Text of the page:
No More Yearly Limits on Car Age – Cars Now Limited to 600,000KM Before Scrapping

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IMG 5824 300x200 No More Yearly Limits on Car Age   Cars Now Limited to 600,000KM Before ScrappingPreviously cars on the Chinese mainland had a worryingly short life span, small taxi vehicles were limited to 8 years, mid size rental vehicles were limited to 10 years and large scale vehicles to 12 years, city buses vehicles to 13 years and privately owned vehicles faced the crusher after 15 years on the road. New rules which were created via a partnership of the Ministry of Finance and Business, The National Development and Reform Committee, The National Police Department and the Ministry of Environment, indicate that cars will no longer be scrapped at 15 years on the road, and instead will see their lifespan expanded to 600,000km before they have to face being taken off the road.

The new limits are likely to keep cars from the turn of the 21st century on the road a little longer, which should boost the second hand car market considerably over the next few years. From limited early research it appears that Chinese car users are, on average, keeping their cars for a period of 6 years before changing them, the new rules will give second hand markets a major boost as the market begins to expand, but at the same time tighter emissions standards and mandatory yearly tests rather than bi-annual tests on all cars older than 3 or 4 years old are likely to be introduced at some point.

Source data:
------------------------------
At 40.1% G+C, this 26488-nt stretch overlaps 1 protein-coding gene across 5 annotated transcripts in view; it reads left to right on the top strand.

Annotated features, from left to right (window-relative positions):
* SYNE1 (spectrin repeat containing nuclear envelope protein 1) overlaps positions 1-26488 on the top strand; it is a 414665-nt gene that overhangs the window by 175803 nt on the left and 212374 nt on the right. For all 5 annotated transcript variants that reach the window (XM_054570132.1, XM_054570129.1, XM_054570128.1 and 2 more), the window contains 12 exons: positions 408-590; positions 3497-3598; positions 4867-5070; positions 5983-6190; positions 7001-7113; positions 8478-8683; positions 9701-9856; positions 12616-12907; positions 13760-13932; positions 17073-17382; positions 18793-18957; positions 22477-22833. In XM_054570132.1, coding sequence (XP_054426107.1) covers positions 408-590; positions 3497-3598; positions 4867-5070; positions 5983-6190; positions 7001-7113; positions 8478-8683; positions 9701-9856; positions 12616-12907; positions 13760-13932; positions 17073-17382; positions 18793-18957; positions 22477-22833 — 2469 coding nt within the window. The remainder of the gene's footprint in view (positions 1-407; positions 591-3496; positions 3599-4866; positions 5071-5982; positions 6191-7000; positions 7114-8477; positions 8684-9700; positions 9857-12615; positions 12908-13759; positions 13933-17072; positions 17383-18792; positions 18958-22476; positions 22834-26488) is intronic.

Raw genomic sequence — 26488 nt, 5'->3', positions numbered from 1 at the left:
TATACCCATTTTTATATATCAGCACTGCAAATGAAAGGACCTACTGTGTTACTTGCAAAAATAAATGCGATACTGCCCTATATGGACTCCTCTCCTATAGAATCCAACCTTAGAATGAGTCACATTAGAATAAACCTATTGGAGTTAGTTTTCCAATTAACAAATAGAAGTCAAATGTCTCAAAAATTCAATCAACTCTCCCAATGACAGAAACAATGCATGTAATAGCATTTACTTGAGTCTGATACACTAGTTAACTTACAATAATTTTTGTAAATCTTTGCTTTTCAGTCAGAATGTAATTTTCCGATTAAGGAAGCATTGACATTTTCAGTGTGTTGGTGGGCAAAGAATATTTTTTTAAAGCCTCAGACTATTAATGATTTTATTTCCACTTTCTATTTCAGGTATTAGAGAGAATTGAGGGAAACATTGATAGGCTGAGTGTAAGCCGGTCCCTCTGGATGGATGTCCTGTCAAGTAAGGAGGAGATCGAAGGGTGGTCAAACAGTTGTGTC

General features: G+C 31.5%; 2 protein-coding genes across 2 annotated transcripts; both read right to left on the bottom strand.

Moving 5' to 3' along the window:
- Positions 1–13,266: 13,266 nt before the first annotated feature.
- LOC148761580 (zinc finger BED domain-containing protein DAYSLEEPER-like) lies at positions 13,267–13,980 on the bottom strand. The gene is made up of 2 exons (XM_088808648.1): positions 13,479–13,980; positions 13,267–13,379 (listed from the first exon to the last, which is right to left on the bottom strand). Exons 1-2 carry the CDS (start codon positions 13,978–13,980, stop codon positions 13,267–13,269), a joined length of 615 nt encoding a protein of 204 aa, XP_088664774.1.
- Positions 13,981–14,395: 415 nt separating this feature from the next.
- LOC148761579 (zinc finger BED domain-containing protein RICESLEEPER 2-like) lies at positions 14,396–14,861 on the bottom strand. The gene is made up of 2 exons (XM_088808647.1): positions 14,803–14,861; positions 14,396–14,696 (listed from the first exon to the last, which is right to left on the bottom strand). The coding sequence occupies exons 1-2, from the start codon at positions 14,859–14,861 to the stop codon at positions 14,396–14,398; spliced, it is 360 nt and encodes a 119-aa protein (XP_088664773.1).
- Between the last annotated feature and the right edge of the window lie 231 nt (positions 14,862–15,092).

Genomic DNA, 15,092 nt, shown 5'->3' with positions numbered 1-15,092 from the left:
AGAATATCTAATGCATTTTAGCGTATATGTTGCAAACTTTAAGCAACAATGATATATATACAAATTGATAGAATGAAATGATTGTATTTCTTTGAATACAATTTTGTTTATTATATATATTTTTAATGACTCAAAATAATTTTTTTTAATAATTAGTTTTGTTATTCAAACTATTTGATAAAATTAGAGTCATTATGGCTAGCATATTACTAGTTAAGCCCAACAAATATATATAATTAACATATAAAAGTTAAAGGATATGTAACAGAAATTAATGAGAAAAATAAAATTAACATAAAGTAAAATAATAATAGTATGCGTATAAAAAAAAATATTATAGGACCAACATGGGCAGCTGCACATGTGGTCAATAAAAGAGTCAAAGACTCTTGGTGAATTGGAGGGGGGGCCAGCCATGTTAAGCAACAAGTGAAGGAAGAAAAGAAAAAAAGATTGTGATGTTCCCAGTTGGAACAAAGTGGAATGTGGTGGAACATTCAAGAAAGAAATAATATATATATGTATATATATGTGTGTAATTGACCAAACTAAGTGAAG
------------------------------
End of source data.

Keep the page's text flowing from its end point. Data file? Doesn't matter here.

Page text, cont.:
Classic cars in China are relatively rare, if they weren’t destroyed during the Second World War or taken to Taiwan in 1949 or crushed in the 60′s during Mao’s Great Leap Forward in a failed attempt to make China into the world’s largest steel producer they were stored away or simply buried out of site. Classic cars survived in very limited numbers as film and drama props in TV shows where evil Nationalist soldiers would drive everywhere and not be connected to the people, unlike the horse or mule riding Communists who were keen to walk and talk with the common man whilst winning wars against entire Japanese mechanized divisions with a single shot rifle.

About the author  ⁄ FrankF

Frank entered the automotive industry via his father's instructions. He grew up with cars around him, especially as his father was a major auto restorer, Frank's childhood was spent passing beers, tools and coffee to his father whilst he explained the ins and outs of engines. Frank now works in the Chinese car industry at a specific manufacturer.

8 Comments

  • Gerald
    January 15, 2013

    I take it Frank that you are not a member of the party? :)

  • CTSH
    January 15, 2013

    The last sentence made me lol!

  • Bamboo Bike
    January 15, 2013

    Love that last sentence. Quick question: does anybody who what that means for classic car imports? I’m trying to bring a restoration project to China. The car is a Daimler Dart from 1971. It just sits in storage now and I would love to bring it over and work on it. While the local mechanics are not familiar with old Britisch engines I know shops where doing the bodywork and upholstery would be no problem.
    I heard that importing trough Xiamen is easier, so I will do that. I’ll import it as “boxes of parts’ if I have to ;-)
    Any pointers or tips are welcome.

  • Max
    January 16, 2013

    hi Bamboo,